Saturday, December 1, 2012

Public Safety LTE versus Public 4G - I've got a question.......

Although I would never criticize senior government officials or the various individuals dedicated to planning for the safety of our citizens and first responders, there are some things that just don’t make a lot of sense to me.

For example, I understand that we have now established the First Responder Network Authority, better known as FirstNet, to oversee the building of a dedicated 4G/LTE standards based network for the exclusive use of public safety users.  I further understand if will operate in the “D” Block or 700 MHz band.  So far, so good, but I do have a question or two.

First, if it does the same thing as 4G (which is what our smart phones use), then the question is why build another network when there are already four in place (AT&T, Sprint, T-Mobile and Verizon)?  Seems to be like this is awfully expensive just for the benefit of having an “exclusive” network….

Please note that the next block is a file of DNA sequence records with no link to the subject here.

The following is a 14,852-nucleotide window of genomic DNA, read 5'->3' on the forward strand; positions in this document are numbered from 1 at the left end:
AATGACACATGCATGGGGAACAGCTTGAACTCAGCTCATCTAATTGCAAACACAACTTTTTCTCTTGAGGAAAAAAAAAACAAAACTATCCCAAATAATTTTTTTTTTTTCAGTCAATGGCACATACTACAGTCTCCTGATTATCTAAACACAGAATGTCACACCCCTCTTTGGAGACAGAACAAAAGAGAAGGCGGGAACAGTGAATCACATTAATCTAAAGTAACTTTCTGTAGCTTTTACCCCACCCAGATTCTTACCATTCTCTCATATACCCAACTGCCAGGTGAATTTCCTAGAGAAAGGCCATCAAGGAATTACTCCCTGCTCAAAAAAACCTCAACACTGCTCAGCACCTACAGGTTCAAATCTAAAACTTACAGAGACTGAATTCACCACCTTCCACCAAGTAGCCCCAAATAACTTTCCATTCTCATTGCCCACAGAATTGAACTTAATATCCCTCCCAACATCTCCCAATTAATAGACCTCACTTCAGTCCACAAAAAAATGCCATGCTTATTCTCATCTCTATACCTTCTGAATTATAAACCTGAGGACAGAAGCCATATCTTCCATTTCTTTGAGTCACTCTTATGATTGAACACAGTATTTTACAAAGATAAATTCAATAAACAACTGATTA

I understand the “devices” designed for use on this network are in the thousand dollar range, which is certainly less expensive than the seven thousand dollar interoperable radios being promoted by several major 2-way radio manufacturers.  But there is also the question of the infrastructure cost.

Based on a projected individual user cost of $60 monthly per device (a little more than I would expect to pay on an LTE carrier based service), I understand that it would require 75 public safety users PER SQUARE MILE of coverage, and, this does NOT include in-building coverage. Worse yet, this cost would be in addition to what the user may already be paying for smart phone service!

So it appears that population densities of this magnitude would apply in only a handful of major cities where in-building coverage is an absolute necessity.  Have I missed something here, or has SOMEONE ELSE missed something?  I seems to me like a device capable of scanning all carrier based systems would accomplish, or even exceed the goal for reliable public safety communications.  What do you think?  Feel free to send your comments to